Q: Dear Workplace Wonda,
There is a war going on in my office and it’s over the temperature of the thermostat. How do I get staff to call a cease fire on the thermostat so that we can return to a period of peace?
A: Dear Reluctant Soldier,
Thermostat battles are not only causing a cold war at work, but according to a recent study, one third of couples fight for thermal control at home. What is it about temperature that gets us so heated? It comes down to comfort. And control.
Mr. Workplace Wonda came up with a plan to control the temperature of our home that was so dastardly that even a fictional supervillain would be impressed. After receiving a $700+ electric bill last summer (while the kids were home on summer break), he placed a thermostat control on both air conditioning units that could only be activated through a special code that Mr. Freeze, I mean, Mr. Workplace Wonda operates.
Sounds like a great plan, right? Well, not if the thermostat is set to the specific satisfaction level of one individual whose body temperature differs greatly from that of his co-homeowner based on his age, activity level, sex, and frankly, reproductive status! Not to mention, said co-homeowner has not been given access to the special code!
If fighting over the thermostat at home gets your temperature rising, why would the workplace be any different? According to a survey of employees by CareerBuilder, it isn’t. Nearly half of worker who responded to the survey say their office is either too hot or too cold and that temperature affects their productivity.
It was supposed to be a covert operation. A team of soldiers from the north were forming in the back of the office. “Look soldier, we are burning up back here,” stated the military commander of Operation Hot Flash. “Your mission is to get to the thermostat controls undetected and carefully turn it to 68 degrees.” “You only have a meno-pause, so be quick!”
The air conditioner powered on with such force that the soldiers from the south took cover… underneath their sweatered shaw wraps.
“Run soldier, run!” yelled the commander. As the soldier was running to the back of the office, she looked over her shoulder. She caught the eye of one of the enemy soldiers who mouthed with quivering lips, “Please... we will freeze to death.”
Victory lasted long enough for the soldier’s body temperatures to return to a comfortable 98.6°F before the hum of the air conditioning unit went silent. “Soldiers, the enemy turned up the temperature on the thermostat again,” yelled the commander. “Take cover… under your office table fans! This war is NOT over!"
Ok, maybe this scenario is a little bit dramatic. Workplace Wonda dramatic? What? Nevertheless, study after study shows that once peace-loving coworkers can go from hot to cold based on the direction of the thermostat arrow.
The following are a few tips that might encourage your office to cease fire and return to that period of peace you seek:
Call a Truce- Give up the covert operations and discuss a mutually agreeable temperature that everyone can live with. Research shows that the highest productivity levels are when the office temperature is at 71.6.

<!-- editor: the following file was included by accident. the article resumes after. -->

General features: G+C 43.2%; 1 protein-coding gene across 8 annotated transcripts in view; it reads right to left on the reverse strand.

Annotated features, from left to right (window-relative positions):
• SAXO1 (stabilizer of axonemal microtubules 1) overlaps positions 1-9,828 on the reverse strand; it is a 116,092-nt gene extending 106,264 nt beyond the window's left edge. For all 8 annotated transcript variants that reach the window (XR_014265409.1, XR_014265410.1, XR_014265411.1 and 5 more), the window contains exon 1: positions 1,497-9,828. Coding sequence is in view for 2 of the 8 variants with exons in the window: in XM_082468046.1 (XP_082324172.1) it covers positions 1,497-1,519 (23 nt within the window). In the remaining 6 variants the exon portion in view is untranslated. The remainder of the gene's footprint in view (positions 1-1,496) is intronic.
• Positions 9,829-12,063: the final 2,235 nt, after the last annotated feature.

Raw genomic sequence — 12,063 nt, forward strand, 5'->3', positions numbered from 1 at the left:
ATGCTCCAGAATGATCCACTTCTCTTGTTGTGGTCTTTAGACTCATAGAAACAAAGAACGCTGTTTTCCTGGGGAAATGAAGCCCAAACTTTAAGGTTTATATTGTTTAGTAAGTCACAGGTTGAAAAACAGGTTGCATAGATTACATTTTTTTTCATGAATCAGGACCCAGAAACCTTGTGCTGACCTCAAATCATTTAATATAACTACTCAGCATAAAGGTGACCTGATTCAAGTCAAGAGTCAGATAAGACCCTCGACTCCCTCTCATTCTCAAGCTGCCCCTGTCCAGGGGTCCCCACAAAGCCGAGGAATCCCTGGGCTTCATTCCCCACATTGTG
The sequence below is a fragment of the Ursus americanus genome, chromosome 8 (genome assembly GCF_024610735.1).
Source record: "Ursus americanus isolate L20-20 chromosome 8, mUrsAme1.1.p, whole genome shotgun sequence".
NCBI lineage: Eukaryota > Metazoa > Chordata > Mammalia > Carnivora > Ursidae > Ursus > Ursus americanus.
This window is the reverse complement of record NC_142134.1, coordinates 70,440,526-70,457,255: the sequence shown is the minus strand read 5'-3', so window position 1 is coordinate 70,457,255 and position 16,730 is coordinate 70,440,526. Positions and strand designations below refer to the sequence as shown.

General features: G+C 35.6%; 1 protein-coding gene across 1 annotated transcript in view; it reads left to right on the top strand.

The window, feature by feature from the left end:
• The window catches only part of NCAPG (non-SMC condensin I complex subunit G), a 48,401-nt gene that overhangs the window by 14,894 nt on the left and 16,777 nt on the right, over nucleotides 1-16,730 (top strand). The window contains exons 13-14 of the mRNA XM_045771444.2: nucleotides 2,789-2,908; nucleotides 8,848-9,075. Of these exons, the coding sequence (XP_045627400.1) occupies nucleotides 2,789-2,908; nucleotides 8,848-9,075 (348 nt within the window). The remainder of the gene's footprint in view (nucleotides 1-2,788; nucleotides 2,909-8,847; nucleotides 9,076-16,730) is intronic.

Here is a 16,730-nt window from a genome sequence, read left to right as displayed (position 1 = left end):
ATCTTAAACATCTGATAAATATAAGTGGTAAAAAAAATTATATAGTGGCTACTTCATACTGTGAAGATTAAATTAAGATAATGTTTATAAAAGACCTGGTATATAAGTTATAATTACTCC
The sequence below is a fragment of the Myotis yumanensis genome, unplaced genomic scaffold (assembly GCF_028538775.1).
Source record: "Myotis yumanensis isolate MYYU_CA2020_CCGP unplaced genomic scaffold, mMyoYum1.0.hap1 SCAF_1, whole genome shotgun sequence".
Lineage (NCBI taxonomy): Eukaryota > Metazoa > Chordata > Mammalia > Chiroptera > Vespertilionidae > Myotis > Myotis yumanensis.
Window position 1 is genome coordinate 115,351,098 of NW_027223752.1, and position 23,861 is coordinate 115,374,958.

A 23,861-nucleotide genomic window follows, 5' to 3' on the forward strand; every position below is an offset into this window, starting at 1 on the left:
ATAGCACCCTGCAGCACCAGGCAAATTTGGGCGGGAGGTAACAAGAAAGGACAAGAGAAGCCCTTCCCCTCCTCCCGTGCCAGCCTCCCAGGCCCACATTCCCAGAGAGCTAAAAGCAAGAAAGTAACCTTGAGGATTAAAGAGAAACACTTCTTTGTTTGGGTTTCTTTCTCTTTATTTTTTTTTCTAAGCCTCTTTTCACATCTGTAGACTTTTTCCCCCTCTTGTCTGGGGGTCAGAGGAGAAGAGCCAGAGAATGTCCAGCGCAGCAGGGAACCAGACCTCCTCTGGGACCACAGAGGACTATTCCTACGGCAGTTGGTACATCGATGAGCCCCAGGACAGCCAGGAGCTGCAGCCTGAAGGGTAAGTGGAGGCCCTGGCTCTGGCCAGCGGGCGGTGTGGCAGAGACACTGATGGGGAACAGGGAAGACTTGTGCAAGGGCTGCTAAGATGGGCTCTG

Take a Breather- If you are feeling a chill in the office from the air conditioner, take a quick break outside and enjoy some sun and vitamin D.
Have a Drink- And, I don’t mean a Hot Toddy… Sipping on a hot or cold beverage can help warm or cool you down.
Take Cover- Keep a light jacket or blanket in your office if you like a warmer temperature and a small desk fan if you like it on the cooler side.
Comprise is key to secure a long peace treaty and prevent future temperature wars.
Mr. Freeze’s reign of temperature terror at home was thwarted when Workplace Wondawoman broke the code and took control of both home air conditioning units! Just Sayin...
One thing here at work get everyone a little fan for there desk. Here in our office that's what we have and everyone can have there own temperature set to there liking. Because it was a fight at first. Everyone's body temp is different. We all understand that. You can have DC order the broan it is a heater and a fan in one. It's little and on the floor out of the way. Hopefully this helpsReplyDelete
I've worked at two workplaces where the thermostat was an "issue" (and the reason it wasn't an issue at other workplaces is because employees weren't able to control it). So, any time employees can alter the temperatures to their liking, I imagine the chances of other workers being uncomfortable by that will be high.ReplyDelete
A big reason why the temperatures cause so much disagreement (in addition to the factors Wonda mentioned) is because the ceiling fans and heaters are located in different places throughout the office. So, if someone is sitting directly underneath the cooler, they're going to feel the coldness much more than someone whose desk is far away from it, and that person whose desk is far away from it is always going to want to lower the temperature, whereas the person sitting underneath the cooler just wants the constant bombardment of cold air to stop.
If I were an office or building manager, I would leave the temperature locked at a fair temperature (like 71, as Wonda said) and let the employees adjust themselves to that, by bringing in their own fans or light sweaters, and let them all agree to complain about me if they wish, instead of having them "battle" and grow resentment against one another with these temperature wars.
If, however, you have your own office, where the temperature affects only you, then, of course, I would leave that thermostat unlocked and let you alter it to your liking, since it affects only you. But if the temperature is going to affect others who may not agree or be comfortable with it, I, again, would choose to leave it locked.
Excellent points, Francisco!Delete